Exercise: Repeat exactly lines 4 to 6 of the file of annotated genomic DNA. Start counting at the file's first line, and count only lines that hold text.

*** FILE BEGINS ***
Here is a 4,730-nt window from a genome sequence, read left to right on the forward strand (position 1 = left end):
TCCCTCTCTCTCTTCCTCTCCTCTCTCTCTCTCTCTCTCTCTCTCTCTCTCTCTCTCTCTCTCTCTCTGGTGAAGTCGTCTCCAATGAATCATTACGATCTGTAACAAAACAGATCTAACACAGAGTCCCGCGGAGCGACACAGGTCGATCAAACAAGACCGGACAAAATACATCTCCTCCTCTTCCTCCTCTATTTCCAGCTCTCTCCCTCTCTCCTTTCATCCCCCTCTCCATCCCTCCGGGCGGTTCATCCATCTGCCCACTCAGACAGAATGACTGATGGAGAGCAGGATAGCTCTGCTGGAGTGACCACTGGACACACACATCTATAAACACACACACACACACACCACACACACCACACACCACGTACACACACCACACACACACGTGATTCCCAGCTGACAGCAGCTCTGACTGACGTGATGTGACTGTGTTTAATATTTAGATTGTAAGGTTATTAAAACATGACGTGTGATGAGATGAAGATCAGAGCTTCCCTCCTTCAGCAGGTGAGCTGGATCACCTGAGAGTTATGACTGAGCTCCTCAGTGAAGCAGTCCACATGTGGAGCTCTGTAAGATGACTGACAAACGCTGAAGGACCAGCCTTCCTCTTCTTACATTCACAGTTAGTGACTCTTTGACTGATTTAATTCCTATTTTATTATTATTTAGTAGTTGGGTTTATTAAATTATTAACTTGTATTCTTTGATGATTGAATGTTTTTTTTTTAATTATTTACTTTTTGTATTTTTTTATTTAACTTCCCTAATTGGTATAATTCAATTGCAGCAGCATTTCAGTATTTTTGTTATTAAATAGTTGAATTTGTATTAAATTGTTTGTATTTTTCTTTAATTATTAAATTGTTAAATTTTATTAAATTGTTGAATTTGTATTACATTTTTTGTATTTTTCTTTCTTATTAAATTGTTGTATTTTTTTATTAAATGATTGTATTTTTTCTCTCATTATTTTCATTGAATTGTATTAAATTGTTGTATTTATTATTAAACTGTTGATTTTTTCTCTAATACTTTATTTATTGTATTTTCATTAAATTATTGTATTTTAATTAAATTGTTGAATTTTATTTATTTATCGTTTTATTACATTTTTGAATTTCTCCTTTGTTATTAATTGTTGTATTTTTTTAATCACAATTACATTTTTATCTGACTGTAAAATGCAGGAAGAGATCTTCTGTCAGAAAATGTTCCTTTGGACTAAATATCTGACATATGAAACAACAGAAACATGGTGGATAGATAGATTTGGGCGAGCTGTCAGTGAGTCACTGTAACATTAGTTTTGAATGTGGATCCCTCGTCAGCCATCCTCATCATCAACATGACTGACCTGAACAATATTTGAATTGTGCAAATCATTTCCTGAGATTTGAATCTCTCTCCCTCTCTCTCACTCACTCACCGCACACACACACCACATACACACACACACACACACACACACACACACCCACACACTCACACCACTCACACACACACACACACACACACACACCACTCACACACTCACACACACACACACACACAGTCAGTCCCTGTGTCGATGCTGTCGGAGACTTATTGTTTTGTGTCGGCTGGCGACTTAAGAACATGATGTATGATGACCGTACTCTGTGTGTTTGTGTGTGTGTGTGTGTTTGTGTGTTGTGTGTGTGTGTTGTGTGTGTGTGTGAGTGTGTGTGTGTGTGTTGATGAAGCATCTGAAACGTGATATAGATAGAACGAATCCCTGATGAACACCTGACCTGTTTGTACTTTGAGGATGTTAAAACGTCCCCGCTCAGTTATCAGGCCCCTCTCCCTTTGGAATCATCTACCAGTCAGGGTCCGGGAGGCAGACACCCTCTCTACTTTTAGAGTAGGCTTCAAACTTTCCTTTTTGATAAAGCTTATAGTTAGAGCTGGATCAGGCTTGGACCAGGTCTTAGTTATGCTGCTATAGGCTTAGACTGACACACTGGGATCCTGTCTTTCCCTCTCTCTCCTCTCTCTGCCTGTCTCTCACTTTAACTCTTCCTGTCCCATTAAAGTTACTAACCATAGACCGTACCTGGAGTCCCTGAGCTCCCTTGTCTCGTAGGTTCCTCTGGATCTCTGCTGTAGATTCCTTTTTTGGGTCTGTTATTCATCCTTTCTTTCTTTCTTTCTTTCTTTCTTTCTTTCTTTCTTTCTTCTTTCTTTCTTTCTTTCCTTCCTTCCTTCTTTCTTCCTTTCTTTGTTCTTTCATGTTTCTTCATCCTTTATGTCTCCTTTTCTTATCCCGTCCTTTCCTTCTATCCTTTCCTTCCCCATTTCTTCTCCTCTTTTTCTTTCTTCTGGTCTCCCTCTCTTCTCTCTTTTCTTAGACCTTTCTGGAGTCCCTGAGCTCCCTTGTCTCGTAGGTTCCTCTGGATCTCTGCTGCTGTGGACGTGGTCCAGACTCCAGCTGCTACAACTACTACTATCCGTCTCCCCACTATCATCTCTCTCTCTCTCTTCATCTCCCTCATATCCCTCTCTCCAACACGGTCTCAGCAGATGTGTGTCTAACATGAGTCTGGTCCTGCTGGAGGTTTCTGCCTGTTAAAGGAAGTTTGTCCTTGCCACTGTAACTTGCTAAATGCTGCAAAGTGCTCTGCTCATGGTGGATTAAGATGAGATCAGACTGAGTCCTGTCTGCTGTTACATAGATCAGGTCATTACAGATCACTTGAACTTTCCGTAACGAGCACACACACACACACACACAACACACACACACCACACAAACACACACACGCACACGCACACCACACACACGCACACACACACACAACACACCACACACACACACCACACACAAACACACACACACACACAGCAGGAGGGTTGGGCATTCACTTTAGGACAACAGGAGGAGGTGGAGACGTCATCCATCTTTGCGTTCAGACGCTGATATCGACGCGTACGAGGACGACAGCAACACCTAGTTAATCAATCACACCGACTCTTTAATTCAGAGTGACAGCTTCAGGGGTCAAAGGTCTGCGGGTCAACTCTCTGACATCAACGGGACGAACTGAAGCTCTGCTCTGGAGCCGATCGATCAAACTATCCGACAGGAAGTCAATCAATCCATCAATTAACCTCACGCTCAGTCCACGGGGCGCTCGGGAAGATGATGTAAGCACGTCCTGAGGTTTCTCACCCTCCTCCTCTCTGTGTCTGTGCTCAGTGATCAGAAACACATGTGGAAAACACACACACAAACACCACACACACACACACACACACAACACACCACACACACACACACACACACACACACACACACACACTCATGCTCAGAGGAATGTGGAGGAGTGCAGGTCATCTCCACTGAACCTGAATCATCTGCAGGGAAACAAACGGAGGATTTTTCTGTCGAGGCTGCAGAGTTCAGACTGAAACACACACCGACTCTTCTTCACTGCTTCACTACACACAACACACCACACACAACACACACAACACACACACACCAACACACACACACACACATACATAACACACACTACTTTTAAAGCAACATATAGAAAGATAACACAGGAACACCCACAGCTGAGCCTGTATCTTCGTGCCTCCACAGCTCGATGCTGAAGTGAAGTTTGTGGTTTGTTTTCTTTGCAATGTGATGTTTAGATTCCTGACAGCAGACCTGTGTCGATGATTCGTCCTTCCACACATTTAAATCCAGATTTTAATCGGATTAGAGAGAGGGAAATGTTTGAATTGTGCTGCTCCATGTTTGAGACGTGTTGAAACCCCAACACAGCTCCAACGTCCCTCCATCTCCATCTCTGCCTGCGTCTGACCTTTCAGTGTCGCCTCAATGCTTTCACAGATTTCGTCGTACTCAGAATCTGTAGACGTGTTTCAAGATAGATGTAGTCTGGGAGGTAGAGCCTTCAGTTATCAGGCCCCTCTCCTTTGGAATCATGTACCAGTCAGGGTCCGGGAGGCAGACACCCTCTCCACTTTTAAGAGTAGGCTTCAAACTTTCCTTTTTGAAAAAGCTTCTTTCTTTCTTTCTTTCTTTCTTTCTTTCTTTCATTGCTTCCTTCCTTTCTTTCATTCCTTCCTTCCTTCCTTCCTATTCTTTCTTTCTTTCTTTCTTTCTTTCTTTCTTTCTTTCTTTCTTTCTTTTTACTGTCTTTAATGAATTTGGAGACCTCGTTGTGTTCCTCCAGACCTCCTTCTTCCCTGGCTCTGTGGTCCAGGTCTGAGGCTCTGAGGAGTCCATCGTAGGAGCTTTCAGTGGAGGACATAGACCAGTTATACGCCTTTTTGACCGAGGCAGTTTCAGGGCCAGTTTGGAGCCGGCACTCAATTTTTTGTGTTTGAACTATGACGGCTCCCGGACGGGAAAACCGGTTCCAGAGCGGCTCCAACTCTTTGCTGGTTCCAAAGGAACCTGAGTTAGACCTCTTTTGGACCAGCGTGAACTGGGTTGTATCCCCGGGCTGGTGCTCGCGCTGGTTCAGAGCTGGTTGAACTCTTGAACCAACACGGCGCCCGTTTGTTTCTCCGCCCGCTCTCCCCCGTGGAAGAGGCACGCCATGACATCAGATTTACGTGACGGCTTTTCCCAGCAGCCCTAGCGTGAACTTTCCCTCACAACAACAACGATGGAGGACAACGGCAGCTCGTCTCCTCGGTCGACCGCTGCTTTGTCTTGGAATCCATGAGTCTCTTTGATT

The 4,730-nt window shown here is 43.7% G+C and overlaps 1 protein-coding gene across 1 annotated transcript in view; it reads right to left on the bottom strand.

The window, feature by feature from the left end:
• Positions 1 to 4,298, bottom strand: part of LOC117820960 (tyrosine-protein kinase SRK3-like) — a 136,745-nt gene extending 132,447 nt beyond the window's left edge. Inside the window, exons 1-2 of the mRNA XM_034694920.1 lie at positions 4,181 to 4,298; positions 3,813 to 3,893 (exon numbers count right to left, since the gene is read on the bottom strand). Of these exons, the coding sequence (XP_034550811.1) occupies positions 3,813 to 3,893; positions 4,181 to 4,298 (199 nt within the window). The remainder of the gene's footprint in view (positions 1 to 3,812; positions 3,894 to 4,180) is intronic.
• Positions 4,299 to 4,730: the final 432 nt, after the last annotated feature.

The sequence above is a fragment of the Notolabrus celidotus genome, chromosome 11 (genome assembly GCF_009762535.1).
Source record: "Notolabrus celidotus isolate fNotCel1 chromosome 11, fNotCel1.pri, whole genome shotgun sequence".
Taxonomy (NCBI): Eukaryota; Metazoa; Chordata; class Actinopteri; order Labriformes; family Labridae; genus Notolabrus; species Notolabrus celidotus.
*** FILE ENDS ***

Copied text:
The window, feature by feature from the left end:
• Positions 1 to 4,298, bottom strand: part of LOC117820960 (tyrosine-protein kinase SRK3-like) — a 136,745-nt gene extending 132,447 nt beyond the window's left edge. Inside the window, exons 1-2 of the mRNA XM_034694920.1 lie at positions 4,181 to 4,298; positions 3,813 to 3,893 (exon numbers count right to left, since the gene is read on the bottom strand). Of these exons, the coding sequence (XP_034550811.1) occupies positions 3,813 to 3,893; positions 4,181 to 4,298 (199 nt within the window). The remainder of the gene's footprint in view (positions 1 to 3,812; positions 3,894 to 4,180) is intronic.
• Positions 4,299 to 4,730: the final 432 nt, after the last annotated feature.